New Pool Build Progressing Quickly - Decisions Needed!

mjkatNovember 1, 2011

After a couple months of planning, permitting and site preparation, our new pool build started yesterday! They finished digging the hole within 1/2 a day, and they have already completed most of the steel work. The gunite crew comes on Thursday, so we have decisions to make quickly.

A couple things I'm considering:

1. Are Deck Jets worth it for the kids?

2. Are Swim Jets fun for the kids to play in?

Here are the specs for our new pool:


- 36' x 18' Gunite (21,000 Gallons)

- 3' - 6' Depth

- Sta-RIte IntelliPro Variable Speed Pump (possible 2nd to be added)

- Sta-RIte S8M 450 S.F. Cartridge Filter

- AquaCal SQ120 Heatpump

- EasyTourch Controls

- IntelliChlor SWG

- 2 LED Lights

- PebbleTeck Tahoe Blue

- Deck Jets (?)

- Swim Jets (?)


- 7' Round w/ 2' Cascading Spillway

- Raised 12" from 12" raised deck behind spa

- 2-HP Sta Rite Max Pro Pump

- 8 Jets

- LED Light


- 2000 S.F.

- Sand Set Tumbled Travertine (16x16)

- Raised 1' on back side

You can see the progress of our pool here...

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BTW, copy and paste the third option, for this forum, will embed the pics. One per line please. White space between allows descriptions and allows a nice break between pics.

I took the liberty to do the first ones for you. I also have a question below the last picture.

The last picture has me a confused. Why are they using steel walls for the forms and not the earth?? Did they accidentally over excavate or was it intentional due to the soil conditions? This is a fairly unusual practice for a shot concrete pool.



    Bookmark   November 2, 2011 at 3:31AM
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Some additional questions and opinions:

Why a heat pump? It will take about an hour to heat the spa when temps are in the 70 degree range. As temps fluctuate, so does a heat pump's efficiency. I would suggest going with a 400K BTU gas fired unit, be it natural or propane.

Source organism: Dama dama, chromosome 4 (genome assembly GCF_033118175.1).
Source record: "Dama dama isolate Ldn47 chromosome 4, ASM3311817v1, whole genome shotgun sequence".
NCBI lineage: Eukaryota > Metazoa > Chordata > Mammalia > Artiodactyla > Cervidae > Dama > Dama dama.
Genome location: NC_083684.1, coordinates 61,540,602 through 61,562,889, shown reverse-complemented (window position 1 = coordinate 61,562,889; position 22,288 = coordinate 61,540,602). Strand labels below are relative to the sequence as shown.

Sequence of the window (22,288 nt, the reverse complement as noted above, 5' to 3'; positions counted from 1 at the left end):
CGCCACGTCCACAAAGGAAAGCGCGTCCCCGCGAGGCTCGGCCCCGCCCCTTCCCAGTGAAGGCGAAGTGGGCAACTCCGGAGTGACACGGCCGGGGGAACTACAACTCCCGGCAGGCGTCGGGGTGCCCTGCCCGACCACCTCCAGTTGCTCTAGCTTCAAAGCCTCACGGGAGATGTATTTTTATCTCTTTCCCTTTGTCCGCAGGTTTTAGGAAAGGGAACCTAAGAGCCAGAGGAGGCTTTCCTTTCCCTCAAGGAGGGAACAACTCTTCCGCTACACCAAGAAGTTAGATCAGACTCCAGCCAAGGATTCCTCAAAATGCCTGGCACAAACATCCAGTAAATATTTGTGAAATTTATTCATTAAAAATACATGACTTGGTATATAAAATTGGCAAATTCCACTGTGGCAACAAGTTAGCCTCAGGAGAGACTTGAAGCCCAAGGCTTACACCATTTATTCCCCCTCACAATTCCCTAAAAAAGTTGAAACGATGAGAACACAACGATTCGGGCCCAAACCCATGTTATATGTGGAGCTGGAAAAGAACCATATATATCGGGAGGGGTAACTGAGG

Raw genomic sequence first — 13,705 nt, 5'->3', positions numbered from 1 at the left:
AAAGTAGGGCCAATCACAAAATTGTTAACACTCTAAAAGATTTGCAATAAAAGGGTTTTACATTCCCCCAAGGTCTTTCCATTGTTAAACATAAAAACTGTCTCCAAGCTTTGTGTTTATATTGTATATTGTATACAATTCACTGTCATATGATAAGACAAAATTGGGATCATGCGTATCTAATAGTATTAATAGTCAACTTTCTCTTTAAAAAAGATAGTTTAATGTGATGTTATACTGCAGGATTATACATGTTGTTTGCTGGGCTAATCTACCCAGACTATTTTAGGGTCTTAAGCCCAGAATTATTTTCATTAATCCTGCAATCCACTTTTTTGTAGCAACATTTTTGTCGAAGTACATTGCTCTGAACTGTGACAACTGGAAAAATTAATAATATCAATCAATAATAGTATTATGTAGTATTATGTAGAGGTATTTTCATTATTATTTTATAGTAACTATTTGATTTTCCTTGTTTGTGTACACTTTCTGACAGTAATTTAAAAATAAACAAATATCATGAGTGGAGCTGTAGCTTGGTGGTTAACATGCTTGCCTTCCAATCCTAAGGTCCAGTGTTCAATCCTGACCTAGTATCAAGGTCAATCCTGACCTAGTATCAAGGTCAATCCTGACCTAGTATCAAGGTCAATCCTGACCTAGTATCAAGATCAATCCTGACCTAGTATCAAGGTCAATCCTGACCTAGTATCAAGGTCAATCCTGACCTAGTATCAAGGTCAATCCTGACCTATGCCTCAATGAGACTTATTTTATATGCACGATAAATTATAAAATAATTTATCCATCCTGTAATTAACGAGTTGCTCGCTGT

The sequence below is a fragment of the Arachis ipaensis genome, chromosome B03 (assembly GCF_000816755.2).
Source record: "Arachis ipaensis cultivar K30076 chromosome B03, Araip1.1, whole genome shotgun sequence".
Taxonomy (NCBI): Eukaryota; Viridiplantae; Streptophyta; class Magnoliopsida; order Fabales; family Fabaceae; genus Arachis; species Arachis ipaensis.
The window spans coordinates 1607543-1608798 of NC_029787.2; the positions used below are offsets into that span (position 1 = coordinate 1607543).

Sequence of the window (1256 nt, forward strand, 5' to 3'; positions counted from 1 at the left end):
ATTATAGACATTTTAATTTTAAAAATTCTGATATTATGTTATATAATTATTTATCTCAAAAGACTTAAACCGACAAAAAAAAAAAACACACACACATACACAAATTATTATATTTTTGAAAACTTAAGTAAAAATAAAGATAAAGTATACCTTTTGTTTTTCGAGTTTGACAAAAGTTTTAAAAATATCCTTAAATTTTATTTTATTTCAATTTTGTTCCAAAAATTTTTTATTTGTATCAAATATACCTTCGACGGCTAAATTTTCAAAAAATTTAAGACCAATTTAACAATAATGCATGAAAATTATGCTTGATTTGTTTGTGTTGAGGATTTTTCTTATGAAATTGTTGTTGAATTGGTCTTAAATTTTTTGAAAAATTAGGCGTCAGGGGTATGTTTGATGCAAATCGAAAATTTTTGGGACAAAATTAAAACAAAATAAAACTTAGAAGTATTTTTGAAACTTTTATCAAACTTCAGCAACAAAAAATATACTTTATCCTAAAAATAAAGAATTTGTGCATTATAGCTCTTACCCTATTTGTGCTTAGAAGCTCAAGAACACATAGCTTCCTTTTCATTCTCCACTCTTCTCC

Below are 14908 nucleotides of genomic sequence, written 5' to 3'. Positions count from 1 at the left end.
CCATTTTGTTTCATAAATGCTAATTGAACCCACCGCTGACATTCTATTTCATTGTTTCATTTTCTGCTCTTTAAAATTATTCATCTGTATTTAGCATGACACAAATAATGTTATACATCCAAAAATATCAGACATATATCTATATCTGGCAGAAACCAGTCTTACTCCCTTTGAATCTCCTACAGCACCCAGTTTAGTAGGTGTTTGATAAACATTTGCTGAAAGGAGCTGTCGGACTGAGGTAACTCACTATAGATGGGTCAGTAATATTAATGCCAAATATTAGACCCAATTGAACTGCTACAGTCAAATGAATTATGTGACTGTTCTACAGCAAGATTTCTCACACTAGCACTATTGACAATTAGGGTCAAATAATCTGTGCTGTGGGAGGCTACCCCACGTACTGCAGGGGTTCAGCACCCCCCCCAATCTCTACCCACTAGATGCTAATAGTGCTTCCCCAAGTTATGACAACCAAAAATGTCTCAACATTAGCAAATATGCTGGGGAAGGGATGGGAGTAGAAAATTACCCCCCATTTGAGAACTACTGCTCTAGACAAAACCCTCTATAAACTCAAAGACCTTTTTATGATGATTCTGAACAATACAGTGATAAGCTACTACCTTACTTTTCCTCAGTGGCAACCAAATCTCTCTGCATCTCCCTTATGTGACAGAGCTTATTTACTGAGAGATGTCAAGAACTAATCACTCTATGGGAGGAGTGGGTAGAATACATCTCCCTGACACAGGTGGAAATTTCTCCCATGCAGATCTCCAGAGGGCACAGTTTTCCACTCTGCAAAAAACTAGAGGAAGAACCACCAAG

Your variable speed is more than capable of driving 8 spa jets if you valve off the pool when using the spa. This saves you from the added 2 HP booster.

If by swim jets, mean a current generating set in the pool, you would need a significant booster pump, 4 HP minimum, to be able to swim against. Anything less is doggy paddle speed.

Deck jets are pretty but the kids won't play them, Per Se. The landing points will be obstacles or safe points in games but you won't want to let them adjust the nozzles to move the landing points. They are set and forget, typically. They can also be driven by the main pump, unless you want them to run when the spa is in use too.


    Bookmark   November 2, 2011 at 4:10AM
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    Bookmark   November 2, 2011 at 8:47AM
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I'm posting again, since my first attempt of embedding the picture was unsuccessful.

    Bookmark   November 2, 2011 at 8:56AM
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    Bookmark   November 2, 2011 at 8:58AM
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Open the album in a different tab. Click on the 3rd option. It gets copied automatically.
Revert to this tab and hit control v to paste.


    Bookmark   November 2, 2011 at 9:40AM
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I got it now - Thanks! :)

    Bookmark   November 2, 2011 at 10:00AM
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Are deck jets the fountains that spurt out of the pool deck into the pool?
My friends have a bunch of those shooting into their pool and the kids pretty much ignore them.
If us adults are trying to talk in the nearby cabana area, we have to turn them off because they are loud.